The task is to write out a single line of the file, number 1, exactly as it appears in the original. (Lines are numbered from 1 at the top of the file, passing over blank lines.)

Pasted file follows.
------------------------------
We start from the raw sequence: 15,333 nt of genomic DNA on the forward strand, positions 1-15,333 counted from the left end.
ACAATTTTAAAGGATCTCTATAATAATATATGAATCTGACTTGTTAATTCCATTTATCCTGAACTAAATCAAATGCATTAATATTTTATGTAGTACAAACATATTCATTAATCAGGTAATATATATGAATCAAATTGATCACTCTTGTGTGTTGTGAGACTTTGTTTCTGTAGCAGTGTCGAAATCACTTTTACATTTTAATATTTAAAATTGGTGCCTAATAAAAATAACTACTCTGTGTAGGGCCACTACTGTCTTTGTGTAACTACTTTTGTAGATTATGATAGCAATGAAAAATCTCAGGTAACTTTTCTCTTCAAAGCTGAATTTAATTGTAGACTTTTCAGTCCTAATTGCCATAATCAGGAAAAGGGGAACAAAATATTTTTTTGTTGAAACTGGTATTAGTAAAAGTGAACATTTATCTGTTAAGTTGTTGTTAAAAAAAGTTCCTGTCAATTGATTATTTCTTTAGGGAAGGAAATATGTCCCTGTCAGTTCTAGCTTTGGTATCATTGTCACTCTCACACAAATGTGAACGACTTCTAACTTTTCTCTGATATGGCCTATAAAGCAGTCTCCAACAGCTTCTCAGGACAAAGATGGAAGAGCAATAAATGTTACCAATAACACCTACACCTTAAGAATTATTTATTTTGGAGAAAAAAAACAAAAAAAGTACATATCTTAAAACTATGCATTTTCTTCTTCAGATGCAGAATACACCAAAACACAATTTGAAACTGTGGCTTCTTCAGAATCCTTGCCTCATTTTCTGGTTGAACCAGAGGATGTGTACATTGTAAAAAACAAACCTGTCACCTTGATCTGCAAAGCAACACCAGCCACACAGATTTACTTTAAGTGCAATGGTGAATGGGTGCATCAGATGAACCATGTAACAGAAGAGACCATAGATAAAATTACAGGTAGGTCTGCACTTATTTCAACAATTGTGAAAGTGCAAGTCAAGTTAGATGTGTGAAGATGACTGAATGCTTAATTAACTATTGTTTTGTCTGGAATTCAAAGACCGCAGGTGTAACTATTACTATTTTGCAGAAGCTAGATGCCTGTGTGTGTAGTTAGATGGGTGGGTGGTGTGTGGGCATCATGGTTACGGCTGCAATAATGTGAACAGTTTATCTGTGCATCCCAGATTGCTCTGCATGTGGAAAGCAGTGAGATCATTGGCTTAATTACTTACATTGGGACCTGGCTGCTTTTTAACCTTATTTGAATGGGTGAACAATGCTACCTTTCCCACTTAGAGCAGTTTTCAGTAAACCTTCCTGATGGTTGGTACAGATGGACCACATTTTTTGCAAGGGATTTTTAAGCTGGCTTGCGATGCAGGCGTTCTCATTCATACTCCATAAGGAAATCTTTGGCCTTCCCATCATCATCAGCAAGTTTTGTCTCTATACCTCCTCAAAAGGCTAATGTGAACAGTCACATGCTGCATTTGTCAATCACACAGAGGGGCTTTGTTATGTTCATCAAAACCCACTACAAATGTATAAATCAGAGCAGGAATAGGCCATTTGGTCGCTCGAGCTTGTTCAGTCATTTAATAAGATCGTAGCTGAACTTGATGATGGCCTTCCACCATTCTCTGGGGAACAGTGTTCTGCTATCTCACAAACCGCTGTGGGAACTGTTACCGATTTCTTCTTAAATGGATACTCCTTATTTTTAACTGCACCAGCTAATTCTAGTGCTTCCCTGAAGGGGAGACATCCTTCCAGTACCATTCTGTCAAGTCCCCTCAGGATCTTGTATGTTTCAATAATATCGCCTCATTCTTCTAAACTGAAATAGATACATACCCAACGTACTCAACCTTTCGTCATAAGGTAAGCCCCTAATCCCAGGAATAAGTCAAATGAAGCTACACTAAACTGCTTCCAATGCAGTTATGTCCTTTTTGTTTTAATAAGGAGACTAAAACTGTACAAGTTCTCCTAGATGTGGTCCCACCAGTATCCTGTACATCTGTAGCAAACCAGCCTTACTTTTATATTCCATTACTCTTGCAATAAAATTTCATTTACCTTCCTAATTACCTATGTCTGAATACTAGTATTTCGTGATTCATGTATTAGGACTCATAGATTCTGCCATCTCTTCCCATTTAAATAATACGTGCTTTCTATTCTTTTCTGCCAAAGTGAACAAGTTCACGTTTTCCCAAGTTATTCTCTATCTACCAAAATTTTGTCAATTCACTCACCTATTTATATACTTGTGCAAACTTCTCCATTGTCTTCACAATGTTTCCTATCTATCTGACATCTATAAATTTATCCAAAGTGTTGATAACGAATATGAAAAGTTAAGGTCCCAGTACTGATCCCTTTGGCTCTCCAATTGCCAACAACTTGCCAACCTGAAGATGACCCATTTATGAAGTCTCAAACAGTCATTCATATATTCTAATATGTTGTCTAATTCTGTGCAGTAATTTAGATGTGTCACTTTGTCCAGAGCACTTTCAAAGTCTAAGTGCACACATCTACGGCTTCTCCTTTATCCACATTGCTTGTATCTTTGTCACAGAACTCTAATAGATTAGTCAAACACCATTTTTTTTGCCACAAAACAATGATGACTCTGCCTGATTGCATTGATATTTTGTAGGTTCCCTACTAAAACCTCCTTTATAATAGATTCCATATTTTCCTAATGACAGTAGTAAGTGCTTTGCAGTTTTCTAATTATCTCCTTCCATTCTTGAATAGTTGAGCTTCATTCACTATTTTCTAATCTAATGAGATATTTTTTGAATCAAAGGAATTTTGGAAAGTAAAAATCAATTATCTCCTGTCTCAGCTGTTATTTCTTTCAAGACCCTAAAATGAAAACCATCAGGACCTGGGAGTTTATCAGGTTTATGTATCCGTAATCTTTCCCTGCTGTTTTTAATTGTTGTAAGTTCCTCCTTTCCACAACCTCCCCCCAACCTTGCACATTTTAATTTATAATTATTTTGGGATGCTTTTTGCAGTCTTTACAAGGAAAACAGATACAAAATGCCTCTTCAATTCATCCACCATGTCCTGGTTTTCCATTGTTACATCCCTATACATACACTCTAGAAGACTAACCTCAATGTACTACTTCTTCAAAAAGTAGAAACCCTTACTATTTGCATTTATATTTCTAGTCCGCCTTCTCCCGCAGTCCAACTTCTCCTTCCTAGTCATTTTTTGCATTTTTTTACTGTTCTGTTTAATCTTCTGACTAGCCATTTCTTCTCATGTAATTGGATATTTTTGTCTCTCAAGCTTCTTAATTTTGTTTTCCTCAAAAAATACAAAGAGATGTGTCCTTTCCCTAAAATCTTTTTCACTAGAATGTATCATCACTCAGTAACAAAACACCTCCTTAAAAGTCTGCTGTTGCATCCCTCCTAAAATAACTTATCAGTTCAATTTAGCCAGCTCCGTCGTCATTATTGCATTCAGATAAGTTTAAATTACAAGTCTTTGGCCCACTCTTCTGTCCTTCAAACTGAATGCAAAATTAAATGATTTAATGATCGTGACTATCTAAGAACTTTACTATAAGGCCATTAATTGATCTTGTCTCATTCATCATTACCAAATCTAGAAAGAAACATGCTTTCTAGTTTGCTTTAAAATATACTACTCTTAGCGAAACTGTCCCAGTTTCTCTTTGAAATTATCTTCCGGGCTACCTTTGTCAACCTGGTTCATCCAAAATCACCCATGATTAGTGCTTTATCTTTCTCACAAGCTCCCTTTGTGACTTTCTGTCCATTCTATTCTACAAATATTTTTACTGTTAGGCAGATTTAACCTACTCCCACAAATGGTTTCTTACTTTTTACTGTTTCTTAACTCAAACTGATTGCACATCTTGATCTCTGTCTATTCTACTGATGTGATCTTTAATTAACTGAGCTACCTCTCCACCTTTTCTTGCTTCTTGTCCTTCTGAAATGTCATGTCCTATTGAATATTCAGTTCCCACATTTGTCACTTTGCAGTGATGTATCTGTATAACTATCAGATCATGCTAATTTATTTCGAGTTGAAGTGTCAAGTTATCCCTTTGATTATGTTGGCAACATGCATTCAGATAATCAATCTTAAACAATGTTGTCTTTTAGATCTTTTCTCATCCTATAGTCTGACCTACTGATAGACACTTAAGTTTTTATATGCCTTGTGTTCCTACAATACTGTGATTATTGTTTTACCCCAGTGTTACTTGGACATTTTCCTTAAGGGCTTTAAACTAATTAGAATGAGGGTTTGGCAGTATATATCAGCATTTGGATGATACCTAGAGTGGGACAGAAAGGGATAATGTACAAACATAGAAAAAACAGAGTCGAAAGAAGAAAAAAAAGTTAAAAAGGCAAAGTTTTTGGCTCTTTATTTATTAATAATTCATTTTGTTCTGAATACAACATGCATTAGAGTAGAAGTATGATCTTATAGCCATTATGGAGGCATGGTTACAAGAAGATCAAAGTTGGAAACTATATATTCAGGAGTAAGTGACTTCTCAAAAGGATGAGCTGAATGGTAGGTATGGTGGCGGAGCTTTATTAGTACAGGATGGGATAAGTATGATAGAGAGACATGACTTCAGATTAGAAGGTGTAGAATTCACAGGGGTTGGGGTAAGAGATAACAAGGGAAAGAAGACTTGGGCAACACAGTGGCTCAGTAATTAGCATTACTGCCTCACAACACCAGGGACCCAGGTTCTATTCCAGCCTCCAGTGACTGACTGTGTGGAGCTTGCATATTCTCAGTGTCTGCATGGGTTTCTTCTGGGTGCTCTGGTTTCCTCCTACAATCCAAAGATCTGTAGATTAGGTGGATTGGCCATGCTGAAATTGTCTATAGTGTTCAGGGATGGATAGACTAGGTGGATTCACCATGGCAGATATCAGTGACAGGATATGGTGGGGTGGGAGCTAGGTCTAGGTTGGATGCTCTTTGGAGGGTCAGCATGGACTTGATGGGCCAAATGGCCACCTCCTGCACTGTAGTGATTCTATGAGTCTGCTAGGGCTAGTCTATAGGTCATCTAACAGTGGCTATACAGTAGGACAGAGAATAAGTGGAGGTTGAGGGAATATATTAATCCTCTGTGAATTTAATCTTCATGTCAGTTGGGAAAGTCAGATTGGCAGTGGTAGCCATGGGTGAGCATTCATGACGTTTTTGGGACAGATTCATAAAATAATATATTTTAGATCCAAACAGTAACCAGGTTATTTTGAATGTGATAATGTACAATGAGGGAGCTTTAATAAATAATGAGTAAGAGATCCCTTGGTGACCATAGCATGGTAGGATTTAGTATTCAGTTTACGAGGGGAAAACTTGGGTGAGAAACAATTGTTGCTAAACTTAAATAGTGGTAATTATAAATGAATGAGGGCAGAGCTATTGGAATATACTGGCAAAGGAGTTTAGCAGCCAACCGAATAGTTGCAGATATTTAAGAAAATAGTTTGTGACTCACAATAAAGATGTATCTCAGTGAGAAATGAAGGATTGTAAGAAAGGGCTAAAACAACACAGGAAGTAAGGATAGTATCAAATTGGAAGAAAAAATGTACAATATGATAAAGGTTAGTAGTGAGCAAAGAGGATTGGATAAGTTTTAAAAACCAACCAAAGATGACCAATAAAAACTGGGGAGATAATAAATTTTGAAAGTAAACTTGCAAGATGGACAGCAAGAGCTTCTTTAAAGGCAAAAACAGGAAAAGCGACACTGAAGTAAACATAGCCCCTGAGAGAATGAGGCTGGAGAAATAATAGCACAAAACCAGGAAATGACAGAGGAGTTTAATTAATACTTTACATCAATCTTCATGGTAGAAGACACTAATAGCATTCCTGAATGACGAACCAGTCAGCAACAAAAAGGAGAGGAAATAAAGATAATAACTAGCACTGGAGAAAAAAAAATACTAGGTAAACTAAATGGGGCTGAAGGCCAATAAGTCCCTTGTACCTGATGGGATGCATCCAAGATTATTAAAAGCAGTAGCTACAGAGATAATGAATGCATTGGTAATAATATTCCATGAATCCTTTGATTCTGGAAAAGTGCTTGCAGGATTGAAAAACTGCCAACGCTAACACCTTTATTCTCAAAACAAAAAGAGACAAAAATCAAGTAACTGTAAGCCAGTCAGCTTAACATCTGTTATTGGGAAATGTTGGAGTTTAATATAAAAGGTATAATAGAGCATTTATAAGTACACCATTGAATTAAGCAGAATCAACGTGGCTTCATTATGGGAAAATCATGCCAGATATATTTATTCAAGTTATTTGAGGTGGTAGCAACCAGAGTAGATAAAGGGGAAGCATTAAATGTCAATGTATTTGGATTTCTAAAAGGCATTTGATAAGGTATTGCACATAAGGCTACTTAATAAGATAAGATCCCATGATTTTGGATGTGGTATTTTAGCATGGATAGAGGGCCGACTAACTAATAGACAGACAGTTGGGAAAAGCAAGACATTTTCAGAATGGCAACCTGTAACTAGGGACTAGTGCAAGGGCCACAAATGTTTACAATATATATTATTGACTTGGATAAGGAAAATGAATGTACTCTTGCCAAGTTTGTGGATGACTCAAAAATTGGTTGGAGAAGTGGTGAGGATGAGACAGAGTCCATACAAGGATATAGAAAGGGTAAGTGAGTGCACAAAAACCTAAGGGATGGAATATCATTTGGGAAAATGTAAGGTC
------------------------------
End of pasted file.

We start from the raw sequence: 15,333 nt of genomic DNA on the forward strand, positions 1-15,333 counted from the left end.